Honoring Nebraska’s rural educators
One September morning in 1947, a dark-haired girl opened the door of a country school in Kearney County and looked around:
One desk for her at the front, facing the smaller desks for her students – little kids in front, big kids in back.
One dictionary. One flag. One pendulum clock on the wall that she’d need to wind. One pot-bellied stove in the middle of the room that she’d need to feed in the winter, to keep the kids from freezing.
One room. One teacher.
Miss Mary Lou Martin.
It was the girl’s first day as teacher in District 54 – about 10 miles east of Minden, Neb. – and the first day of a long career as a teacher for that girl, who’s now Mary Lou Kristensen.
“I was 17 years old that first year, just three years older than my eighth-grader. But I was confident. I knew exactly what I was supposed to do.”
“Or at least I thought I did.”
Mary Lou taught in rural schools for two years, saved her money ($1,250 the first year, $400 more at her second school in Adams County) and then earned a teaching degree from Nebraska Teachers College, now UNK. She’s 82 years old now, and one of a dwindling number of one-room teachers who remember the days when those schools dotted the Nebraska countryside, when one-room teachers worked hard – and overcame many hardships – to educate generations of Nebraskans.
UNK wants people for generations to come to remember these teachers and their schools. That’s why it created a new scholarship program in their honor.
"One Room. One Teacher."
UNK will install plaques with the names of rural teachers and their schools on a wall of honor at the College of Education. Many of those teachers are alums like Mary Lou. But UNK wants to honor non-alums, too, so anyone who taught in a rural school in Nebraska is eligible for the honor.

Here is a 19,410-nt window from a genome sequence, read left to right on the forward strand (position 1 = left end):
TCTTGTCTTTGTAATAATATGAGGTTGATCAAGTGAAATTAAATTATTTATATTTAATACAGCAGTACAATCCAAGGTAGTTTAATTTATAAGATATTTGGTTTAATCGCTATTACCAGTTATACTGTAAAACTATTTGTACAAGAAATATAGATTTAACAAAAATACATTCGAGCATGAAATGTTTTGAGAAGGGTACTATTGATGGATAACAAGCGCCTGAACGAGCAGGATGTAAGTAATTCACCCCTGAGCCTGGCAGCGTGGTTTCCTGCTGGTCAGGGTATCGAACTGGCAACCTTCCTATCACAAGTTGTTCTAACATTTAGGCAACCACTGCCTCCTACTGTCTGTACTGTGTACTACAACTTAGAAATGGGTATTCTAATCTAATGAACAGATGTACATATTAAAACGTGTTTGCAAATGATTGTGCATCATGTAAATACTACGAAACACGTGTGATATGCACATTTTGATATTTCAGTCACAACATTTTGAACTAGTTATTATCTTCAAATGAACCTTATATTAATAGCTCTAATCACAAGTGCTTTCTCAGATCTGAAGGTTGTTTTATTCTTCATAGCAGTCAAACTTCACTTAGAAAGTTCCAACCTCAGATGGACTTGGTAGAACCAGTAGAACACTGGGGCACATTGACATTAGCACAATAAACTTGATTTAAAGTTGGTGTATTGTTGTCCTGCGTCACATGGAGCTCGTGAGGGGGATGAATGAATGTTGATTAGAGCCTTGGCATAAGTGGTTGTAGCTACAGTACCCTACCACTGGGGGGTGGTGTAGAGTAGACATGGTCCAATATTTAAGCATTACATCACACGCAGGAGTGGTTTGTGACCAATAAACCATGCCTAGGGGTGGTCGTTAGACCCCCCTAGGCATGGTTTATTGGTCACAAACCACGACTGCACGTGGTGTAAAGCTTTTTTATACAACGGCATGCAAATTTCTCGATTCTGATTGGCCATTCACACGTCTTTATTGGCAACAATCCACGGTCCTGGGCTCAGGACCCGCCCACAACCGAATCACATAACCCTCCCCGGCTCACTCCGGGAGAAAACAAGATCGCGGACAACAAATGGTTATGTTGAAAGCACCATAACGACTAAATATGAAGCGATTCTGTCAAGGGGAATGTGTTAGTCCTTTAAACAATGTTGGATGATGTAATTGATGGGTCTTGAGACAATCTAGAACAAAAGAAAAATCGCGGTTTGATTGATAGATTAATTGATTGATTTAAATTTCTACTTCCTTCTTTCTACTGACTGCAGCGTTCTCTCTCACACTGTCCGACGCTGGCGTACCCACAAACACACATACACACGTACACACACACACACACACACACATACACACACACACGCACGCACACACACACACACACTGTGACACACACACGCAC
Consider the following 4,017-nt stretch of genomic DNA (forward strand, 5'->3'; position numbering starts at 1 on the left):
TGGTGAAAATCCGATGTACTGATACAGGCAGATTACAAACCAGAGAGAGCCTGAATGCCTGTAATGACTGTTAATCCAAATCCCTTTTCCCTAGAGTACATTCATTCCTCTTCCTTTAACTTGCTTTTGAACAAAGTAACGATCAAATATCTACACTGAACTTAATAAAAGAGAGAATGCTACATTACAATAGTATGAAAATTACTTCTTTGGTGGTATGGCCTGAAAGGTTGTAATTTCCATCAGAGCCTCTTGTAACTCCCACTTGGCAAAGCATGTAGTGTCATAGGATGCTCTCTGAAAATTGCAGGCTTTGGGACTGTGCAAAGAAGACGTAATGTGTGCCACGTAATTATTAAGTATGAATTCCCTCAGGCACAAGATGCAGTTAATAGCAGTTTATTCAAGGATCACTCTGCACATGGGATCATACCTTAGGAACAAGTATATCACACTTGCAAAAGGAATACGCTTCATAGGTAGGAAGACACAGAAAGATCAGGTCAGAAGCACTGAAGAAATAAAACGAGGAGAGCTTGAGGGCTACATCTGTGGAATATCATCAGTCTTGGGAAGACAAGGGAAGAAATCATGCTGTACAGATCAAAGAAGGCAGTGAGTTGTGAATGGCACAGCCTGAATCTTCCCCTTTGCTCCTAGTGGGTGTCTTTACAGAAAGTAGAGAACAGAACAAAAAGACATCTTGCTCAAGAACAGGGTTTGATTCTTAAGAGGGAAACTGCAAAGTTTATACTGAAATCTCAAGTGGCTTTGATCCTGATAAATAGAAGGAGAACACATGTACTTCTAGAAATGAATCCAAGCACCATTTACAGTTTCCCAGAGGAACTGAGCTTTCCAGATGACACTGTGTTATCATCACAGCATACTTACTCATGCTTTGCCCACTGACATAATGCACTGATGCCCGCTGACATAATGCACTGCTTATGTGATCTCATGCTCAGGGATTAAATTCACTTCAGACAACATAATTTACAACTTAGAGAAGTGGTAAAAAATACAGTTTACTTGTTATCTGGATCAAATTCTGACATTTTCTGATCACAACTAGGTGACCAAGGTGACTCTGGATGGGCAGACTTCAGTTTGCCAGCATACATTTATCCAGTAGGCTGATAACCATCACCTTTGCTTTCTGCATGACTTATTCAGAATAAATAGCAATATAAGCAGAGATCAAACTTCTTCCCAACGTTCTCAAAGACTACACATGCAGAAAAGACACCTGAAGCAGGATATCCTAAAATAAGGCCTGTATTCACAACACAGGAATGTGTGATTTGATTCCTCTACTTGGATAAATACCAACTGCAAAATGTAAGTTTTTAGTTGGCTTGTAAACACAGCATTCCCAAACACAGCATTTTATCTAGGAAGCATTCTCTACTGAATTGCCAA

Says UNK Chancellor Doug Kristensen: “We’ll be able to remember the heritage of where education began in this state and what really made it strong, and I think that there’s a number of people who will feel really good and have a passion about one of the strongest Nebraska traditions – that of the country school.”
Those one-room schools played a big role in the history of UNK, which opened its doors in 1905. It was called the Nebraska State Normal School back then. Its mission was to prepare teachers for rural Nebraska. In the century since, UNK has educated and prepared more than 20,000 teachers.
Mary Lou, who attended a one-room school herself as a student, is delighted to support the One room. One teacher effort.
“I think it’s terrific,” she says. “I just think those schools played a vital part in the history of our state.”
She lives in Minden. The town, not far south of Kearney, is the home of Pioneer Village, “Nebraska’s #1 Attraction,” according to the billboards along Interstate 80. She tells her stories of the old days as she sits in an actual one-room schoolhouse in Pioneer Village. This school was moved here from a few miles southeast of town and is actually the same one-room schoolhouse her husband attended as a boy.
You can still see his brother’s initials carved on a desk.
Her husband had blonde curls. Mary Lou opens an old album to a page with a photo of him, standing outside the school with his brother and other classmates. They’re dressed as knights and are holding up paper castles for the camera – an art project that had something to do with being a good citizen.